Kate's property calculations page

publication date: Mar 14, 2014
author/source: Kate Faulkner

Kate's calculations to help you with your property project

What tenant fees will you have to pay before you can move in?
All agents and landlords MUST tell you in advance of any fees you have to pay to rent a property - if they don't, they are not allowed to charge you. For help renting a property, read our Tenant Guide.

Tenant fees vary, but typically they include an applicant fee, a second or third fee for more than one tenant. Some may charge a 'couples fee'. If you have to have a guarantor that will incur another fee.

Other fees include referencing, contribution to the agreement and/or inventory, tenancy renewal fee.

If you have been accepted for a property you will have to pay 4-6 weeks rent in advance of moving in as a deposit and also pay the first month's rent in advance.

Examples of good agents who are upfront about their fees include: Belvoir Lincoln; Savills; Your Move; Reeds Rains

Are you paying more dead money in rent than through a mortgage? 
Typically if you are renting a property and you pay £500 per month, your annual rent is £500 x 12 = £6,000. If the value of the property you live in is around £120,000 and you only have a 5% deposit and would pay for a 95% mortgage at a 5% rate, then you would be paying as much 'dead money' in mortgage interest as you would be to the landlord.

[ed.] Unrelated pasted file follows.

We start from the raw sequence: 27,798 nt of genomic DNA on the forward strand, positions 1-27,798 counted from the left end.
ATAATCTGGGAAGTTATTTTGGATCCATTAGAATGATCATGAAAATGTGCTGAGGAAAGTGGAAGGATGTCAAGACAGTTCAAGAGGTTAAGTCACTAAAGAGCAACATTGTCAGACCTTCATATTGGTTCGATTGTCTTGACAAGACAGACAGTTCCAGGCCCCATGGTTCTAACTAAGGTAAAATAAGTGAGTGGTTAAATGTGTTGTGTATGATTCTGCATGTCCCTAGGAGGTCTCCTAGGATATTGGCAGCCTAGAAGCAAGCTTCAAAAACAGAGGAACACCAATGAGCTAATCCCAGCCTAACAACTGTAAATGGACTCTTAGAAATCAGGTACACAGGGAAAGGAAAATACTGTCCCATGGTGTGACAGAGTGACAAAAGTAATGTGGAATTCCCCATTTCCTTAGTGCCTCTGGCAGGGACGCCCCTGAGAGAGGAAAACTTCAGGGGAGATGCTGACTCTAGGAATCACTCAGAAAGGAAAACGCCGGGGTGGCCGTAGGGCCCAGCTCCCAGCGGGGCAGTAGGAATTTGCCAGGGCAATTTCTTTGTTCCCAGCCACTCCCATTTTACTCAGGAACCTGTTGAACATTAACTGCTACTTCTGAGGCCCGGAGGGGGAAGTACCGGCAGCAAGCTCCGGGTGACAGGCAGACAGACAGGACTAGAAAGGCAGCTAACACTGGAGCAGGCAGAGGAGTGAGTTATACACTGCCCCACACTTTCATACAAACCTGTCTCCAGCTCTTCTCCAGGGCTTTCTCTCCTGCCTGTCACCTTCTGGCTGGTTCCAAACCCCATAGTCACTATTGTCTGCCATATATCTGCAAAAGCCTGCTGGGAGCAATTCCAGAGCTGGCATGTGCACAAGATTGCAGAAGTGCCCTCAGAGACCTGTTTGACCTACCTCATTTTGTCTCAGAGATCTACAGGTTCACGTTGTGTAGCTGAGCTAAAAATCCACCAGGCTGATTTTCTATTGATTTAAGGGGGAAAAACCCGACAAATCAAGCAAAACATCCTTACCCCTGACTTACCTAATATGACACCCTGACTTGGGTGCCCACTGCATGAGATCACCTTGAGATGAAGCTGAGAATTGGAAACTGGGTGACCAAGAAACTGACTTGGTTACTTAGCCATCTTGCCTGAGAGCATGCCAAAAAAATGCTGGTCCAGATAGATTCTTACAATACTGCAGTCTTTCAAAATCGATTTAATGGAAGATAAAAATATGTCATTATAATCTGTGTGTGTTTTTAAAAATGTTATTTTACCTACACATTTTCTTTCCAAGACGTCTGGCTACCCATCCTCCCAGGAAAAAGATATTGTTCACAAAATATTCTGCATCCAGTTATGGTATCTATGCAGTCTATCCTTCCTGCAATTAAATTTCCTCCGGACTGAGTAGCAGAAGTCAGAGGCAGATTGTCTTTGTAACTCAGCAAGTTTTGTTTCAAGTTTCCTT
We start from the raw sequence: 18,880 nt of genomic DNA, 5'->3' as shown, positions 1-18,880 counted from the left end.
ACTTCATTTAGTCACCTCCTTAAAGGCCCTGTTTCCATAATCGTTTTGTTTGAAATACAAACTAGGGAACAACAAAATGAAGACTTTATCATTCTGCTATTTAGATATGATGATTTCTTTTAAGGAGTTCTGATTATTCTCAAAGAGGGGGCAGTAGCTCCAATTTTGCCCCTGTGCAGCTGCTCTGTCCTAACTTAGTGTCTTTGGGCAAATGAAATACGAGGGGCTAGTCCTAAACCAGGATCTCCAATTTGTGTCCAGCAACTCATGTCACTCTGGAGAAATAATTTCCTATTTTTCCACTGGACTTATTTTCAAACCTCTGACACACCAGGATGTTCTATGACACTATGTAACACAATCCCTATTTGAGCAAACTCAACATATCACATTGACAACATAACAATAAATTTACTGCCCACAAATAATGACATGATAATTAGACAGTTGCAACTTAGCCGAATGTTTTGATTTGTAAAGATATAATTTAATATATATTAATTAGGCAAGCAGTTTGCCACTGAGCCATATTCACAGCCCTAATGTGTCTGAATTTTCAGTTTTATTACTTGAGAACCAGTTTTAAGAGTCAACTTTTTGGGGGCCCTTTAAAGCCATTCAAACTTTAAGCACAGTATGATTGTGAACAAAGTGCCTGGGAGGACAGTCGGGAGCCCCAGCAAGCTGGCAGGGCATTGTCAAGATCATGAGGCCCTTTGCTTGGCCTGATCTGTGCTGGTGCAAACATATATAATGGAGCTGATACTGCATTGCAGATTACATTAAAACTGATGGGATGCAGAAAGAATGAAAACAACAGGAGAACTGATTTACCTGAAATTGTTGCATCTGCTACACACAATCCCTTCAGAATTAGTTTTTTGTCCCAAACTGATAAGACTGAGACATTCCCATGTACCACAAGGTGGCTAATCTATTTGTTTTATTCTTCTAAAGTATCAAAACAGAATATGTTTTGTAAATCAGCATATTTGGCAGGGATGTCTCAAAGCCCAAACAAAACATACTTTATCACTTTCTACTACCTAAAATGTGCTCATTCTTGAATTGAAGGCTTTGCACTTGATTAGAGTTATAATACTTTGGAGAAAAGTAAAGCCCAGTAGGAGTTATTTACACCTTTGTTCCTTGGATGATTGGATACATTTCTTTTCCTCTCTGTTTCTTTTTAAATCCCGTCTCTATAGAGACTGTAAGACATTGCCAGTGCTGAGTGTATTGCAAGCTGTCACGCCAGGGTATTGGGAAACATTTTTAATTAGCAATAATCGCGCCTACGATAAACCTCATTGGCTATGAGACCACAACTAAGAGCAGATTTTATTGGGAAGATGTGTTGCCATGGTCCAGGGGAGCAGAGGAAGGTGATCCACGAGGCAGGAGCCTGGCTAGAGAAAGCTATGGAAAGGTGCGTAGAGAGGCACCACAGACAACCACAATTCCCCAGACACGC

Easy calculation is if your rent is 5% or less than the value of the property you rent, then the dead money to landlords and to the mortgage company in interest is the same.

Calculating whether buying is cheaper than renting
In the main if prices are falling or are static, then it may well be cheaper to rent than buy. The costs for each are as follows, this assumes things like utility bills, council tax, service charges etc would be the same, so highlights the different costs:- 

Renting - one off tenant/reference fee, monthly your rent, annually your contents insurance and renewals.

Buying - one off fees for buying and the deposit, monthly your mortgage, annually maintenance and buildings & contents insurance. Annually you may add in the increased or take away the fall in the property's value.

Read our checklist to compare renting versus buying in your local area.

Working out how on earth you can save £1000s towards a deposit